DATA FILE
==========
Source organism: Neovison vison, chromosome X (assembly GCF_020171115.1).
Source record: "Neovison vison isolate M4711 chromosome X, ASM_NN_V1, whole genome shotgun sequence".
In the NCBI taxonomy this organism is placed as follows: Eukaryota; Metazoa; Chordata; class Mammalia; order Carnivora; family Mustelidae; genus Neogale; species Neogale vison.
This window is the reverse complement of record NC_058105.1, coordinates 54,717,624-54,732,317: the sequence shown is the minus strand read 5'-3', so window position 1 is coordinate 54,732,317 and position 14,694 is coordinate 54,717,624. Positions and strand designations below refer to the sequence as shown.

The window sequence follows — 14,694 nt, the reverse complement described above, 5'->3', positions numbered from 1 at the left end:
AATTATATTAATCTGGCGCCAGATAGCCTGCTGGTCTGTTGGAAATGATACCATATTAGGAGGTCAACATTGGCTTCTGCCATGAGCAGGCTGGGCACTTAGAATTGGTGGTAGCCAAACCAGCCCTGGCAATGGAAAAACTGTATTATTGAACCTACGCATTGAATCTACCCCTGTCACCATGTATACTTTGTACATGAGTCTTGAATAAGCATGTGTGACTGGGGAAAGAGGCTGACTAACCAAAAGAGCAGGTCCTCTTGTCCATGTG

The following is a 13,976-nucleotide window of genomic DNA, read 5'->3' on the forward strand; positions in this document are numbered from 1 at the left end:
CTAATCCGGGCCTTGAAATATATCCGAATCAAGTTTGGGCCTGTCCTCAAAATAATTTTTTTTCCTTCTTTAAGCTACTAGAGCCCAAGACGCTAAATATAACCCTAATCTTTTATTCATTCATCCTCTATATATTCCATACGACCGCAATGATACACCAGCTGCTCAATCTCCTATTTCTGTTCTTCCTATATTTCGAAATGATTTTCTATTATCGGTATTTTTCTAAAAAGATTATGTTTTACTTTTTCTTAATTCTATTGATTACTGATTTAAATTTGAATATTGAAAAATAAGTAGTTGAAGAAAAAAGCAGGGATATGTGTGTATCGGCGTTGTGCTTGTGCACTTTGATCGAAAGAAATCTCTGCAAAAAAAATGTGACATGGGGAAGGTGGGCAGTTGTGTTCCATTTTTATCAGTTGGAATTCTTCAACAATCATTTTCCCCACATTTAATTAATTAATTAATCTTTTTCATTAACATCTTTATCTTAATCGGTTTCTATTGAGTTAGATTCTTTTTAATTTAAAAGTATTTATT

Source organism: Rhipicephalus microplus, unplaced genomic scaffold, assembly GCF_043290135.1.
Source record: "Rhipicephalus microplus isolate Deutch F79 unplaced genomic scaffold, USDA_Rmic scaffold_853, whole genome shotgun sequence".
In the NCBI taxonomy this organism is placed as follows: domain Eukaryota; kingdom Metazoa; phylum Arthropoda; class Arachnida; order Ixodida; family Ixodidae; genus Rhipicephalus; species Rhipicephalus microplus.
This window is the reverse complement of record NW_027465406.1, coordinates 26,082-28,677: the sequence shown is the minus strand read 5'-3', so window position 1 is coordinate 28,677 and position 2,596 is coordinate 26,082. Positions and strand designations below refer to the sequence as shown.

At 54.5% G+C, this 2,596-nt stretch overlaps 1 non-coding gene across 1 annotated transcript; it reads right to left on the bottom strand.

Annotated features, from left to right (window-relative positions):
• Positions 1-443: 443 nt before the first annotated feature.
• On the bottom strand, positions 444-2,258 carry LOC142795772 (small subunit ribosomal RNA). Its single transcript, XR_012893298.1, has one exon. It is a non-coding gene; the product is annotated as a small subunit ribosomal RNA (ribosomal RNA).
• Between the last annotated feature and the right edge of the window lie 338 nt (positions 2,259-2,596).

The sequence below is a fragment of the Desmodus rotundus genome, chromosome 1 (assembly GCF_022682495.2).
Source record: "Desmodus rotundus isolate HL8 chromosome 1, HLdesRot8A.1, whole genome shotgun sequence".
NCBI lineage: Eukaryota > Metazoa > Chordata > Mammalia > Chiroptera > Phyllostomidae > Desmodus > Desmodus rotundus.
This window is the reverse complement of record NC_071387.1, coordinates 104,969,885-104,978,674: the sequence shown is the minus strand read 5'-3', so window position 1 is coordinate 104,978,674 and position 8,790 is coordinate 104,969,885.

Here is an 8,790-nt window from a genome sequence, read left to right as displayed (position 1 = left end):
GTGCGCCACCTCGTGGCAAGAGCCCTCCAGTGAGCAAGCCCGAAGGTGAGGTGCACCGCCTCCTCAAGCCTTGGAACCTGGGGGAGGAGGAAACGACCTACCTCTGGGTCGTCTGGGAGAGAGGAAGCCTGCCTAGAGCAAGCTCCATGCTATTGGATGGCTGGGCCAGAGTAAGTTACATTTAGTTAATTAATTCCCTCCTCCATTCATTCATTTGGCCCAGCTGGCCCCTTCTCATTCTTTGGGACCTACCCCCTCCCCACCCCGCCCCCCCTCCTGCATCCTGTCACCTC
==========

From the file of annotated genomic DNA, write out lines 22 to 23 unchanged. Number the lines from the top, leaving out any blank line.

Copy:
Here is an 8,790-nt window from a genome sequence, read left to right as displayed (position 1 = left end):
GTGCGCCACCTCGTGGCAAGAGCCCTCCAGTGAGCAAGCCCGAAGGTGAGGTGCACCGCCTCCTCAAGCCTTGGAACCTGGGGGAGGAGGAAACGACCTACCTCTGGGTCGTCTGGGAGAGAGGAAGCCTGCCTAGAGCAAGCTCCATGCTATTGGATGGCTGGGCCAGAGTAAGTTACATTTAGTTAATTAATTCCCTCCTCCATTCATTCATTTGGCCCAGCTGGCCCCTTCTCATTCTTTGGGACCTACCCCCTCCCCACCCCGCCCCCCCTCCTGCATCCTGTCACCTC